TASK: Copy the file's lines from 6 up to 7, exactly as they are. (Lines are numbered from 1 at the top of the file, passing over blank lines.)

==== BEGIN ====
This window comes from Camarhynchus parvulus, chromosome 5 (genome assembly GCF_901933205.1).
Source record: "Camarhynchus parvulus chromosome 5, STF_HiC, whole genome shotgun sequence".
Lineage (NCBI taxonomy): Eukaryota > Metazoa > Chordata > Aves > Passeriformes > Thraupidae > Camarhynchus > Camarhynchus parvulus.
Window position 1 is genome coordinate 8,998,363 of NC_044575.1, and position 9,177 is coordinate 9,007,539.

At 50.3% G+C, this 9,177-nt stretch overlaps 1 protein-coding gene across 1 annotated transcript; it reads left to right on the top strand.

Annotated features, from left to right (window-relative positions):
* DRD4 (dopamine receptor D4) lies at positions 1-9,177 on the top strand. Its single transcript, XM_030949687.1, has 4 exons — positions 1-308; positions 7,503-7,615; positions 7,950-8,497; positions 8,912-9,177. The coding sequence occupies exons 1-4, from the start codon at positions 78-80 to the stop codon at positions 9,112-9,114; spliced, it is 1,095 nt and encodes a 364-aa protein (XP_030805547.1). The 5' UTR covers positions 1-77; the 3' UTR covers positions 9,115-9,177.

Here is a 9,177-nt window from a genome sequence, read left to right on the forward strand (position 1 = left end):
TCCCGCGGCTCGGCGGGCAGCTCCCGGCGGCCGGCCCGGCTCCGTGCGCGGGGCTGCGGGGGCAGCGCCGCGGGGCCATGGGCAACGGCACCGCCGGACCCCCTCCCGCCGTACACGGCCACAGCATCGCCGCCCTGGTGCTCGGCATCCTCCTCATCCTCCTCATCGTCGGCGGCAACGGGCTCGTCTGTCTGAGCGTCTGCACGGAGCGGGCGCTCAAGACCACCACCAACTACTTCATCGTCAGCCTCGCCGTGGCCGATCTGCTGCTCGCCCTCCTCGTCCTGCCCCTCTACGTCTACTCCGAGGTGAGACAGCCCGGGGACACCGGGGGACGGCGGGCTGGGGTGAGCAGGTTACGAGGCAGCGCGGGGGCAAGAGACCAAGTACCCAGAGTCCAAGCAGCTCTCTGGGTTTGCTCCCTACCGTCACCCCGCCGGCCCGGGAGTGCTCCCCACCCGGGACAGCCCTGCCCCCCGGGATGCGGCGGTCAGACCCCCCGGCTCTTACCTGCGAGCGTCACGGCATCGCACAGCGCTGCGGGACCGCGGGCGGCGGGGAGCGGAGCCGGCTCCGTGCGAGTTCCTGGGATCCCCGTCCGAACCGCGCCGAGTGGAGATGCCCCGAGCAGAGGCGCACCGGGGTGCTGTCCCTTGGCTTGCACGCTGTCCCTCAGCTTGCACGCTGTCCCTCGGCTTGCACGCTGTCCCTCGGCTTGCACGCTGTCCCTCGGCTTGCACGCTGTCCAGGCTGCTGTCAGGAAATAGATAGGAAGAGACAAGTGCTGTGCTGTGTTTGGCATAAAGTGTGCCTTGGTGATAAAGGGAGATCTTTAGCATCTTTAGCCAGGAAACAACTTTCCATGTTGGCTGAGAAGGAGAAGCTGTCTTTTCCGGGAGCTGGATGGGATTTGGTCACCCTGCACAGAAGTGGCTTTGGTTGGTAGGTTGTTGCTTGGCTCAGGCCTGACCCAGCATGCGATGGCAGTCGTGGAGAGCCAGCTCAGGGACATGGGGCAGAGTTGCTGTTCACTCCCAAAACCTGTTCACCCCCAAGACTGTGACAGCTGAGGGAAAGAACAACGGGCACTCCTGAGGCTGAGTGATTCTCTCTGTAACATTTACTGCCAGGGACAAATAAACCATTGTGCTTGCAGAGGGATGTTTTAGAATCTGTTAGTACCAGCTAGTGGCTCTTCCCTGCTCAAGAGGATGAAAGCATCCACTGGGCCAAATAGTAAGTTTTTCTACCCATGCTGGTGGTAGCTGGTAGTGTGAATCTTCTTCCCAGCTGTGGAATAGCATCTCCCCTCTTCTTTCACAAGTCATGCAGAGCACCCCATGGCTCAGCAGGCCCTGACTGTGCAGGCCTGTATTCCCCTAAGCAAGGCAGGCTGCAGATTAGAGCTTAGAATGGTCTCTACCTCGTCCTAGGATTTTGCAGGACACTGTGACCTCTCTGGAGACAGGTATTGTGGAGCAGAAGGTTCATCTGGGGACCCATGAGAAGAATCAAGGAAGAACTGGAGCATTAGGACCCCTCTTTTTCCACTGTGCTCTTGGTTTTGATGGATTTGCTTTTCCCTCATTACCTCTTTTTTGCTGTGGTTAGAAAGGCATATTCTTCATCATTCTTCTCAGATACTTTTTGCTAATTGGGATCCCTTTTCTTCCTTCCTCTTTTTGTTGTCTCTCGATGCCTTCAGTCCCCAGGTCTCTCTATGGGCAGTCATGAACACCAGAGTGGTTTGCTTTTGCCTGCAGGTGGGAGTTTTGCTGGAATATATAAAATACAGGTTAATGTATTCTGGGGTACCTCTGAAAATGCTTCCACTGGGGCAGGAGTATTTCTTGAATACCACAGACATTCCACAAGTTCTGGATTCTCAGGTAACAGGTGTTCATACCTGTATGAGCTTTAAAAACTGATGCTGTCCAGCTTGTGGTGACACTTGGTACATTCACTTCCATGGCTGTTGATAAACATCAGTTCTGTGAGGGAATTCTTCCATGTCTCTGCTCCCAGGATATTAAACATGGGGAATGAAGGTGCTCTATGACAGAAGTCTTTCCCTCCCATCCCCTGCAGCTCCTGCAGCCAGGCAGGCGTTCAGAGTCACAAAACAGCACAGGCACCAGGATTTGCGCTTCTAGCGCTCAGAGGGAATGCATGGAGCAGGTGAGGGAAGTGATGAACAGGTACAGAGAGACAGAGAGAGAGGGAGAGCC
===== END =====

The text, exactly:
Annotated features, from left to right (window-relative positions):
* DRD4 (dopamine receptor D4) lies at positions 1-9,177 on the top strand. Its single transcript, XM_030949687.1, has 4 exons — positions 1-308; positions 7,503-7,615; positions 7,950-8,497; positions 8,912-9,177. The coding sequence occupies exons 1-4, from the start codon at positions 78-80 to the stop codon at positions 9,112-9,114; spliced, it is 1,095 nt and encodes a 364-aa protein (XP_030805547.1). The 5' UTR covers positions 1-77; the 3' UTR covers positions 9,115-9,177.